How manufacturers are still hiding Easter eggs in their products


Nothing quite lifts your mood like a pleasant little surprise – maybe a cute note in your lunch box or finding some spare change in your pocket. Well finding an Easter egg is quite the same (no, we aren’t talking about those delicious chocolatey covered snacks hidden in March or April, though those can be a nice surprise too).

Easter eggs are essentially hidden features for users to find while fiddling with the product. They can sometimes be sweet little messages or pop-culture references. They can even be a whole software feature that you never knew existed on that certain piece of tech.

How manufacturers are still hiding Easter eggs in their products

The history of Easter eggs

The term dates way back to when video games were still emerging. The first recorded Easter egg was in the Atari game Adventure. One of the programmers, Warren Robinett, placed a secret message to be displayed when a player moved over a specific pixel. The message was “created by Warren Robinett” as the company did not include programmers names in the credits for fear that competitors would poach them. Since then, there have been millions of secret messages and features included in all sorts of games and tech, leading customers to search for them, much as people do on an Easter egg hunt.

Why do they do it?

There are probably many reasons why companies include Easter eggs in their tech. Maybe the programmers were just having a bit of fun. Maybe there is a complex psychology behind it, in making the tech more relatable to its customers for having quirks. The major reason is that it makes the product more interesting to use and so it boosts sales. Users might spend hours trying to find Easter eggs, giving the product more usability and after finding out about it, people may want to buy the tech and try it for themselves. Whatever the reason, Easter eggs make life interesting and will hopefully stick around as technology booms.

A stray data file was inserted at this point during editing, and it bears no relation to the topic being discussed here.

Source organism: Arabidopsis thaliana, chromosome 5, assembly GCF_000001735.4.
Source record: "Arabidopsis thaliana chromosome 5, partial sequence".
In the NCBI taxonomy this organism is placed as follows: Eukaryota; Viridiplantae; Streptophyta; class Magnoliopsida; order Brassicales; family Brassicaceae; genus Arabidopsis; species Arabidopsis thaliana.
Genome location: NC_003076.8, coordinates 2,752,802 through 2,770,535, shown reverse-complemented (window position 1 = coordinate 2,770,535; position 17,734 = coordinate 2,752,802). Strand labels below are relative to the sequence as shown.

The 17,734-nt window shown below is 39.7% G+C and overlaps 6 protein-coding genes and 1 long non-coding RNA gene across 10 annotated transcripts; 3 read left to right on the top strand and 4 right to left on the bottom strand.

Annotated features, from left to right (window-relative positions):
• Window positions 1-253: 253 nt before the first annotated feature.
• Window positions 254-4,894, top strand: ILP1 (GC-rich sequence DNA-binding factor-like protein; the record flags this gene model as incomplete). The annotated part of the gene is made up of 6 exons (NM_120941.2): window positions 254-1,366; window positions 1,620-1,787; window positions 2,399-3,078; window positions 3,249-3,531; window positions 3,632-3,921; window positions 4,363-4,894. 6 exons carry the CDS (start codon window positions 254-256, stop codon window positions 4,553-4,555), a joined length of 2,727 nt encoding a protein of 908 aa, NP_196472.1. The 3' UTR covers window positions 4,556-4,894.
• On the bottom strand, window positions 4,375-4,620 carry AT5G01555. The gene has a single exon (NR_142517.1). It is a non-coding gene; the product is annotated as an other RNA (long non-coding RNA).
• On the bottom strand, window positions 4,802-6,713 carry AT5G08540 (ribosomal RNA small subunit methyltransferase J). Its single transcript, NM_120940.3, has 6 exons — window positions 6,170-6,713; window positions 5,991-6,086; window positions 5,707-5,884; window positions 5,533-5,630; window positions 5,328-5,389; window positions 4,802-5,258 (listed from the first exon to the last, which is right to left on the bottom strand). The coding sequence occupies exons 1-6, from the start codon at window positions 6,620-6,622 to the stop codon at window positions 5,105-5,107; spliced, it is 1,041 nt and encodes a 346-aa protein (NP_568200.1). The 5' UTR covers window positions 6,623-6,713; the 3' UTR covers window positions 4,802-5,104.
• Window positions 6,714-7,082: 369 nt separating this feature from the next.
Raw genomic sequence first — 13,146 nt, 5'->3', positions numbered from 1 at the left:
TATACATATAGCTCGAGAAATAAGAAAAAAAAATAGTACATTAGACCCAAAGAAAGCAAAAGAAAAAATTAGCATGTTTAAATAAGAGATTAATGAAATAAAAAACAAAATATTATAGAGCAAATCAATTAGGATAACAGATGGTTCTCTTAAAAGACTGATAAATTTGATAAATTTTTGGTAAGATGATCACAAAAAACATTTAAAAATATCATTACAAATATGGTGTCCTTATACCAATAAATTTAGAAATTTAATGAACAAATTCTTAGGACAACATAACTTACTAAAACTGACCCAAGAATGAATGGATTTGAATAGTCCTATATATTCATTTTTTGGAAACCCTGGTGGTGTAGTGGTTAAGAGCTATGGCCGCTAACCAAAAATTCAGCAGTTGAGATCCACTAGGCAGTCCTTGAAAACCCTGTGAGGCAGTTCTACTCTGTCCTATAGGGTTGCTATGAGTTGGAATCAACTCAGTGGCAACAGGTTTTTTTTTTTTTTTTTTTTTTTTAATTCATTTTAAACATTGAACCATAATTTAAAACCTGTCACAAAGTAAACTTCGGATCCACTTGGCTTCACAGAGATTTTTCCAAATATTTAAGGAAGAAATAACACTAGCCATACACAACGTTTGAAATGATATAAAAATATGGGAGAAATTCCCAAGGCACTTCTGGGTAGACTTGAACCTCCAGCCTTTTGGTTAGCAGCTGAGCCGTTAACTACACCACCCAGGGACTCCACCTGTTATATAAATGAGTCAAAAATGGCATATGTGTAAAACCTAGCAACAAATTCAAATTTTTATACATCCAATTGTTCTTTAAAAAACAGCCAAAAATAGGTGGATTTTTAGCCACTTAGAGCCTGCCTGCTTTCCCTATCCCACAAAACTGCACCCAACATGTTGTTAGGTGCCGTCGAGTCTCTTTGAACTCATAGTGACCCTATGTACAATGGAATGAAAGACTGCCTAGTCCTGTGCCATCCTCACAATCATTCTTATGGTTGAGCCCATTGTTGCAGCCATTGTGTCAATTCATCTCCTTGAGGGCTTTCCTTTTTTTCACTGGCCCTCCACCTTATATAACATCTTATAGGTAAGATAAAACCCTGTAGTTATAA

Some examples of Easter eggs:

Operating systems: Whichever operating system you run on your smartphone or device, you’re bound to find an Easter egg. For the purposes of not spoiling the surprise, we won’t mention all of the specifics, so try these out and see what you find: Open your smartphone’s settings and tap the version number repeatedly. Depending on the model, there are several easter eggs that can appear including minigames involving fish, sweets, and doodles.

How manufacturers are still hiding Easter eggs in their products

Tesla electric cars: Tesla electric cars come with a host of Easter eggs embedded. Unfortunately, these cars aren’t as easily accessible as smartphones, but should you happen to find yourself in one, double-tap the ‘T’ on the touchscreen. The screen will change to reveal a nostalgic app for you to express your creativity with, just as you did as a child.

The internet: Many websites have their own built-in Easter eggs, so there are numerous examples. One of the more famous websites out there, IMDb, a website mainly responsible for providing film reviews has an interesting rating when users search for the 1984 rock comedy, This is Spinal Tap. This Easter egg is best understood after watching the movie.

Other software: Serious software companies that make programs for professionals can have a sense of humor too. In the Adobe Software suite, users can find a friendly alien who appears when they define print presets. It’s quite a process, so it seems the alien only visits those with a persevering attitude and deep knowledge of the software.